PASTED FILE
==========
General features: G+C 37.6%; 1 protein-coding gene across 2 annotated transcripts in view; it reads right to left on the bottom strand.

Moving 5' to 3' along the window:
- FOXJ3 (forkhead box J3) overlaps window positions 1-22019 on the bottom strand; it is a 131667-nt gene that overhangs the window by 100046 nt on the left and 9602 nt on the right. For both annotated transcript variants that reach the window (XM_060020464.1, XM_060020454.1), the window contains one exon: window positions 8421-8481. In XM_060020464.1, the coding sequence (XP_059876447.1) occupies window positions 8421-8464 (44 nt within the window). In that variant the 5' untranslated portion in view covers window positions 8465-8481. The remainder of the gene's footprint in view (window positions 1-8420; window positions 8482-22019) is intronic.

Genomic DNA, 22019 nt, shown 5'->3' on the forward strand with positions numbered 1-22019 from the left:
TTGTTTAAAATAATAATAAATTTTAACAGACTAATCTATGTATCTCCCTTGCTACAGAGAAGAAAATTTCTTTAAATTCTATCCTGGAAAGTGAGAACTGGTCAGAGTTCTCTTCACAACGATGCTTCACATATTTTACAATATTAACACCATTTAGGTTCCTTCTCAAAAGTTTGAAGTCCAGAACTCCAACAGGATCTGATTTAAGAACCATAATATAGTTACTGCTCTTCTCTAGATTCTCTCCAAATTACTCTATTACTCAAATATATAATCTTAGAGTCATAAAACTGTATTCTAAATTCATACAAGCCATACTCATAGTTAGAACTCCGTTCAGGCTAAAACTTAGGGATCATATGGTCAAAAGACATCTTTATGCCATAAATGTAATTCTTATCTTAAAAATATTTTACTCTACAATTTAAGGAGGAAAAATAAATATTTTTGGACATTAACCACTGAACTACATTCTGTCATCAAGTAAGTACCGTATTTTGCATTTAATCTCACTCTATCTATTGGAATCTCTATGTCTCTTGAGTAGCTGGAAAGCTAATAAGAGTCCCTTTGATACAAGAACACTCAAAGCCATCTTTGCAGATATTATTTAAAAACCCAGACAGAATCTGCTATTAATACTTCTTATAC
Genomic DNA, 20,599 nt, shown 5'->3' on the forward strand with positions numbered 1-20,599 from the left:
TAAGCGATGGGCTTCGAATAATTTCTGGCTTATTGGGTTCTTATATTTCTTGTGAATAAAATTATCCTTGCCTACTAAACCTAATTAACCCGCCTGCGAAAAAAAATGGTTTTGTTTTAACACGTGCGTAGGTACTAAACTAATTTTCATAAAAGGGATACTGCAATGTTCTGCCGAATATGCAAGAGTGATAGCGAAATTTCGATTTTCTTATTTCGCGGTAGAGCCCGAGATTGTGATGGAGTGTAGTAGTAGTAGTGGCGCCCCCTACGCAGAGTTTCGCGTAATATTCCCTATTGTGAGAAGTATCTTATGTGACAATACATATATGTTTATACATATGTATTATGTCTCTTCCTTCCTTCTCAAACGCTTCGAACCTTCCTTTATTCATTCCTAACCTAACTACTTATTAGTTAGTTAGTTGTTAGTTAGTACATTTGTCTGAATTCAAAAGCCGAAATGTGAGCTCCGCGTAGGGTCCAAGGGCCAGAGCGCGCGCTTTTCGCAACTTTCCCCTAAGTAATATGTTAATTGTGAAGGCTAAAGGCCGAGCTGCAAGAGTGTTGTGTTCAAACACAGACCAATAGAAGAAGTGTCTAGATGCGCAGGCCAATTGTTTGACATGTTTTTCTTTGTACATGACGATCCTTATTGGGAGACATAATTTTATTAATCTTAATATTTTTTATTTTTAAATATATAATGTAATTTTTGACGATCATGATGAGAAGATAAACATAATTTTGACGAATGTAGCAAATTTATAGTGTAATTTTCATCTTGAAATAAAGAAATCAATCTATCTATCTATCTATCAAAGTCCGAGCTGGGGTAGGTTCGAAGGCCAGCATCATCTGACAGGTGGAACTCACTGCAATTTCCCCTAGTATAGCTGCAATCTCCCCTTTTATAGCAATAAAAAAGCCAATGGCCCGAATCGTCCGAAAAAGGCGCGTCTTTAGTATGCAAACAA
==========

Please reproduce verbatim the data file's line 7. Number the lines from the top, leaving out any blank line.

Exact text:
TAAGCGATGGGCTTCGAATAATTTCTGGCTTATTGGGTTCTTATATTTCTTGTGAATAAAATTATCCTTGCCTACTAAACCTAATTAACCCGCCTGCGAAAAAAAATGGTTTTGTTTTAACACGTGCGTAGGTACTAAACTAATTTTCATAAAAGGGATACTGCAATGTTCTGCCGAATATGCAAGAGTGATAGCGAAATTTCGATTTTCTTATTTCGCGGTAGAGCCCGAGATTGTGATGGAGTGTAGTAGTAGTAGTGGCGCCCCCTACGCAGAGTTTCGCGTAATATTCCCTATTGTGAGAAGTATCTTATGTGACAATACATATATGTTTATACATATGTATTATGTCTCTTCCTTCCTTCTCAAACGCTTCGAACCTTCCTTTATTCATTCCTAACCTAACTACTTATTAGTTAGTTAGTTGTTAGTTAGTACATTTGTCTGAATTCAAAAGCCGAAATGTGAGCTCCGCGTAGGGTCCAAGGGCCAGAGCGCGCGCTTTTCGCAACTTTCCCCTAAGTAATATGTTAATTGTGAAGGCTAAAGGCCGAGCTGCAAGAGTGTTGTGTTCAAACACAGACCAATAGAAGAAGTGTCTAGATGCGCAGGCCAATTGTTTGACATGTTTTTCTTTGTACATGACGATCCTTATTGGGAGACATAATTTTATTAATCTTAATATTTTTTATTTTTAAATATATAATGTAATTTTTGACGATCATGATGAGAAGATAAACATAATTTTGACGAATGTAGCAAATTTATAGTGTAATTTTCATCTTGAAATAAAGAAATCAATCTATCTATCTATCTATCAAAGTCCGAGCTGGGGTAGGTTCGAAGGCCAGCATCATCTGACAGGTGGAACTCACTGCAATTTCCCCTAGTATAGCTGCAATCTCCCCTTTTATAGCAATAAAAAAGCCAATGGCCCGAATCGTCCGAAAAAGGCGCGTCTTTAGTATGCAAACAA